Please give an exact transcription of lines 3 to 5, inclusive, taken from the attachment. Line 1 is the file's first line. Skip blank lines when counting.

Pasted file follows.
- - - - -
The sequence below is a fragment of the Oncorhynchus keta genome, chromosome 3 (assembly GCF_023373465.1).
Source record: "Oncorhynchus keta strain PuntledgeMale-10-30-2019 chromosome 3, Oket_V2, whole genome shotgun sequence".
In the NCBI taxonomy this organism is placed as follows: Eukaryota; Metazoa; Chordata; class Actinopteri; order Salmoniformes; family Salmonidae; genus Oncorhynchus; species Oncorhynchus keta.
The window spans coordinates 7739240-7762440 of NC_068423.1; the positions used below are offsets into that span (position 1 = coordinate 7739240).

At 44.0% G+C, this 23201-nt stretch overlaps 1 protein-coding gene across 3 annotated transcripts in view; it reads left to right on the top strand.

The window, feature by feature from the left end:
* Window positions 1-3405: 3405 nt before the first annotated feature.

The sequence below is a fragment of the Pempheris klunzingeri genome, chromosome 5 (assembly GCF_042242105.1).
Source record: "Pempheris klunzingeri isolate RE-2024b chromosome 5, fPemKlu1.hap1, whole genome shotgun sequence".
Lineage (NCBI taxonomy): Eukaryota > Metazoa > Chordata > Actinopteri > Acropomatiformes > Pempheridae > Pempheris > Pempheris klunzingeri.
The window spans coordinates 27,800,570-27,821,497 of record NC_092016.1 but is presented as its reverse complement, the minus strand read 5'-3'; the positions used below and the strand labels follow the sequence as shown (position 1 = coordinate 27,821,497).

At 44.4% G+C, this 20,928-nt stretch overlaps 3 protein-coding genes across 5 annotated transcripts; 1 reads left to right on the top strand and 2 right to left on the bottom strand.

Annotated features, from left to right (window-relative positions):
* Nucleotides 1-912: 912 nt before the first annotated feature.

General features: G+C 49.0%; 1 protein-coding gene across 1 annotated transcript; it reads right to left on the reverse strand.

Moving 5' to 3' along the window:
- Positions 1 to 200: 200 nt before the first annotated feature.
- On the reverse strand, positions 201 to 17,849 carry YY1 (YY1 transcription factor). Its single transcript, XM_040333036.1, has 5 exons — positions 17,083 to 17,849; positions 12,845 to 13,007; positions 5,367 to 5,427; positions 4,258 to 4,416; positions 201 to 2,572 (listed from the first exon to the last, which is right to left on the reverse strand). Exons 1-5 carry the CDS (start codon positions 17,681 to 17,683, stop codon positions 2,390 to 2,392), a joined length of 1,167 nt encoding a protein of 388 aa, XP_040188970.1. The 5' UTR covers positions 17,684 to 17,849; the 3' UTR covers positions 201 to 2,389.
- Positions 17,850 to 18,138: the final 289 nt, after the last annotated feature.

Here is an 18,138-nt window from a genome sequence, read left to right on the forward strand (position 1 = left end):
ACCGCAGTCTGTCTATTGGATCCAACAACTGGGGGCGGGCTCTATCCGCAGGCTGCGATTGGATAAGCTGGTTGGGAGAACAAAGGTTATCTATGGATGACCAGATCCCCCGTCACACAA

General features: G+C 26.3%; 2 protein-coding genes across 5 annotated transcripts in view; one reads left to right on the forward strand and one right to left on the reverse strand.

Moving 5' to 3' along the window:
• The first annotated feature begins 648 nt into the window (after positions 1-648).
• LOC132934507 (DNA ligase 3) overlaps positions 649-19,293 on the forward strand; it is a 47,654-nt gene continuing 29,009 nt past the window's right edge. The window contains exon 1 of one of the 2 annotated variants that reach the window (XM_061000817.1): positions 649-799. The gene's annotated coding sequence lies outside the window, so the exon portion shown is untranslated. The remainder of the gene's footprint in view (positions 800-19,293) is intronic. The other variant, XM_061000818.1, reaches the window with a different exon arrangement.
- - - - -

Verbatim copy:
In the NCBI taxonomy this organism is placed as follows: Eukaryota; Metazoa; Chordata; class Actinopteri; order Salmoniformes; family Salmonidae; genus Oncorhynchus; species Oncorhynchus keta.
The window spans coordinates 7739240-7762440 of NC_068423.1; the positions used below are offsets into that span (position 1 = coordinate 7739240).

At 44.0% G+C, this 23201-nt stretch overlaps 1 protein-coding gene across 3 annotated transcripts in view; it reads left to right on the top strand.